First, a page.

It's been a wild ride for Aurora Cannabis (NYSE: ACB) so far this year. Analysts came out of the woodwork to recommend the stock early in 2019.
Aurora delivered sizzling revenue growth quarter after quarter. It brought billionaire investor Nelson Peltz on board to help line up partners from outside the cannabis industry. And Aurora accelerated its push to boost production capacity beyond the levels of all its rivals.
All of this helped fuel a meteoric rise for Aurora, with its stock more than doubling at one point. But then came the downturn, and analysts changed their tune about Aurora. The company over promised and under delivered on its fourth-quarter results.
Don't think the challenges for Aurora are over yet. The Canadian cannabis producer has a ticking time bomb on its hands that could cause more problems.
Image source: Getty Images.
Due date looming
What is this ticking time bomb? Aurora has 230 million in Canadian dollars worth of convertible debentures that mature in March 2020. This debt offering closed two years ago and all the cash is gone. Aurora used the money primarily to fund its acquisition of CanniMed Therapeutics and toward the construction of the Aurora Nordic facility in Denmark.
By definition, convertible debentures can be converted to stock if the holders choose that option. But the conversion price for this particular debt offering was 13.05 Canadian dollars per share. Aurora's current share price is less than half of that amount. No one will convert a debenture to stock at such a huge loss.
It's possible that Aurora's share price could skyrocket between now and March, alleviating the need to pay off the big debt. The company might receive a boost if it lands a major partner that will help it enter the U.S. hemp CBD market. Maybe the "Cannabis 2.0" cannabis derivatives market that launches soon could provide a major catalyst for Aurora. Don't hold your breath.
For one thing, Aurora's management has been clear that the company isn't seeking an equity investment from an outside partner. As a result, any deals that Aurora makes could have a more muted impact than the big partnership deals for Canopy Growth and Cronos Group. Also, the Cannabis 2.0 market won't have a significant financial impact on Aurora until the company reports its fiscal 2020 Q3 results -- and that will be after the looming convertible debentures maturity date.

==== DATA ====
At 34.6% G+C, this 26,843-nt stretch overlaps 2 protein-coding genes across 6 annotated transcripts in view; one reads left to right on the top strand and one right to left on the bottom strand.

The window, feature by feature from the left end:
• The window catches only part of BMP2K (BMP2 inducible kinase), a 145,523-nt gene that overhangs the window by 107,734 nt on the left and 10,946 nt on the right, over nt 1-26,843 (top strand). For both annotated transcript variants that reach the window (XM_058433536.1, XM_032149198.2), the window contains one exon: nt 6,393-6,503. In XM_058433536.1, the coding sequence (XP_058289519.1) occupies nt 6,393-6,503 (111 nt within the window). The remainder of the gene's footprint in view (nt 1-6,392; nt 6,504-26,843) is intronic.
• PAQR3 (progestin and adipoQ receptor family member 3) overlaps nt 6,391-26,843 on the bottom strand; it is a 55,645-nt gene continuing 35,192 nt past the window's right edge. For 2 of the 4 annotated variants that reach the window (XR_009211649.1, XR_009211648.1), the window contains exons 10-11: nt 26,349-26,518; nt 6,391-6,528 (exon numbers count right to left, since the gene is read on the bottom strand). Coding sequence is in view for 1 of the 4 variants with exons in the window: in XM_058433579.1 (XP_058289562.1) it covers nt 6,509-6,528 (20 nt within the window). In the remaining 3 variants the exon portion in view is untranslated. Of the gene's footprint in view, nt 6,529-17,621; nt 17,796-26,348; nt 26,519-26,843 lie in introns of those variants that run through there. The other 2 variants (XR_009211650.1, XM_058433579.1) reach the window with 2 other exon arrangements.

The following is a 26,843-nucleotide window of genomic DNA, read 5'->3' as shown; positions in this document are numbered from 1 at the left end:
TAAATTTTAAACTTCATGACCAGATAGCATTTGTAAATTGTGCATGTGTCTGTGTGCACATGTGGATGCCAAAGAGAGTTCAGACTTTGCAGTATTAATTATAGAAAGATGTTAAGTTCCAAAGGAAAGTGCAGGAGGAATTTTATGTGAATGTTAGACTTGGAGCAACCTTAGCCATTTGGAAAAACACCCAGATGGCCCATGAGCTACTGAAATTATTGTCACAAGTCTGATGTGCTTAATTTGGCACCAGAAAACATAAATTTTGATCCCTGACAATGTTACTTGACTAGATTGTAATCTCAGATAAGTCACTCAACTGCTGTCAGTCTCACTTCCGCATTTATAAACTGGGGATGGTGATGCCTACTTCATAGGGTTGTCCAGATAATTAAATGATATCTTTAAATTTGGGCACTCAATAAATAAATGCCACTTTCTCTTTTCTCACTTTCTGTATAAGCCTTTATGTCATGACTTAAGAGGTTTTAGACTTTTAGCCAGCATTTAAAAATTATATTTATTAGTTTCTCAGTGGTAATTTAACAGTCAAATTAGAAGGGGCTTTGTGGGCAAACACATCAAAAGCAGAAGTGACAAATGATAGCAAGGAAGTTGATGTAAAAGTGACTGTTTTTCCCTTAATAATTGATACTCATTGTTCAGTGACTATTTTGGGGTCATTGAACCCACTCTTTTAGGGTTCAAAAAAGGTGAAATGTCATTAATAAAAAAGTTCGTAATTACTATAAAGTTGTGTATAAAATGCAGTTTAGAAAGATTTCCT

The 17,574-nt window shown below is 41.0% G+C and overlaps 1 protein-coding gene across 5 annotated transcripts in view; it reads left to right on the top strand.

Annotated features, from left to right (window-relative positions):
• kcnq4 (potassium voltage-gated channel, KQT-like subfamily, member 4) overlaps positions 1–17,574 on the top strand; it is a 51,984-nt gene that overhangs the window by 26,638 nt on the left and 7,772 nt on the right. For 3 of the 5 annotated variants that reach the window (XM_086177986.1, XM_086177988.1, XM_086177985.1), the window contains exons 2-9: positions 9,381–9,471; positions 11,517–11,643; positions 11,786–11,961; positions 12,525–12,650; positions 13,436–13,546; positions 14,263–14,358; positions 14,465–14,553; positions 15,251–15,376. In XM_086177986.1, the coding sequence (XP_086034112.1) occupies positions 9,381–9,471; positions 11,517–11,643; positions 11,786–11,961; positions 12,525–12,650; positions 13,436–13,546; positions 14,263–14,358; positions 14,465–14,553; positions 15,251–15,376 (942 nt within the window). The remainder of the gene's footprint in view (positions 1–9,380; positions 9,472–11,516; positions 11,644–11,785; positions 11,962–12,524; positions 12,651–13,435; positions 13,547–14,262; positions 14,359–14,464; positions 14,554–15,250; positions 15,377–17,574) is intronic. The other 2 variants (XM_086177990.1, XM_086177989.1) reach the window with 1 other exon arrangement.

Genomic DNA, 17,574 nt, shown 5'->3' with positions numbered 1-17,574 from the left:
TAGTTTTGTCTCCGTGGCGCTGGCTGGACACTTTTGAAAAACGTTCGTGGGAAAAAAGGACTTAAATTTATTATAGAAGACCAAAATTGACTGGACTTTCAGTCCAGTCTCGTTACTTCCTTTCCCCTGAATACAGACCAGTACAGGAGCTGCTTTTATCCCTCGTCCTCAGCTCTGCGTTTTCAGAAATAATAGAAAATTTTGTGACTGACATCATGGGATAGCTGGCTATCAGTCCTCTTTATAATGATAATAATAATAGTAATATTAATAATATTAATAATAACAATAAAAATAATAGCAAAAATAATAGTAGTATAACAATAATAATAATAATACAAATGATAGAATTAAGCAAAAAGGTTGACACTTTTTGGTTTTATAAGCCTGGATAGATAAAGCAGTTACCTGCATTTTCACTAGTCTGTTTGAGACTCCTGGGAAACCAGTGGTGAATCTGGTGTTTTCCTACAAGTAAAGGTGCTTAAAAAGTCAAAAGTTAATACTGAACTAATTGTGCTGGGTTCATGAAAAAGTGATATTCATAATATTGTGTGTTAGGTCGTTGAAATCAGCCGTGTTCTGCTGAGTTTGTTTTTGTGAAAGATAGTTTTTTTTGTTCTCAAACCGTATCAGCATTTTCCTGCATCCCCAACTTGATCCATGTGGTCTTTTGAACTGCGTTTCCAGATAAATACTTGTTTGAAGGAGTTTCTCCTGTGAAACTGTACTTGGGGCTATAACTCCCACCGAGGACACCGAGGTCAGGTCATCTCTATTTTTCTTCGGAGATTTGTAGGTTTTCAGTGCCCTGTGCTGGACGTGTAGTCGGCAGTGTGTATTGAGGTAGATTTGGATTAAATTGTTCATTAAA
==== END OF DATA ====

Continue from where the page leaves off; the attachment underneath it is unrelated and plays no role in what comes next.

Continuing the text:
The odds appear to be overwhelmingly high that Aurora will need to muster up CA$230 million to pay off the holders of its convertible debentures that mature in March 2020. But where will the company get the money?
Aurora had CA$172.7 million in cash and cash equivalents on hand at the end of June. However, it's a stone-cold certainty that cash will dwindle considerably between now and early next year. Aurora posted an operating loss of CA$44.6 million in its last quarter. While the company expects improvement, it won't be enough to avoid tapping into its cash stockpile throughout the rest of this year and into 2020.
That leaves Aurora with three primary alternatives for raising the cash needed to pay off the CA$230 million in debt. The company's options are to do one of the following:
- Conduct a stock offering.
- Issue more convertible notes.
- Tap its existing debt facility with the Bank of Montreal (BMO).
It seems unlikely that Aurora will directly issue new shares since the company hasn't taken this path over the last couple of years. Chances are that it will instead either issue even more convertible notes, lean on its BMO debt facility, or do a combination of both.
Earlier this month, Aurora closed on an expansion of its debt facility with BMO. The company added CA$160 million in term loans to its original CA$200 million credit line and has the flexibility to increase the debt facility by around CA$40 million. All of this debt matures in 2021.
Reason to worry?
Investors shouldn't worry too much about Aurora's ability to pay off its CA$230 million debt by March. However, depending on how the company chooses to repay that debt, it could mean that even more dilution is on the way. That is something to worry about.
Aurora has been able to deliver impressive stock gains over the last few years, even as it's diluted the value of existing shares like crazy. It might not be able to keep doing both for much longer.
The reality is that Aurora Cannabis keeps kicking the can down the road with its borrowing. Investing in marijuana stocks comes with plenty of risks, but a company that's up to its eyeballs in debt has even more risk than one with a healthy balance sheet.
With its steadily increasing debt, Aurora may be facing more time bombs ticking away that might not be as easy to defuse.
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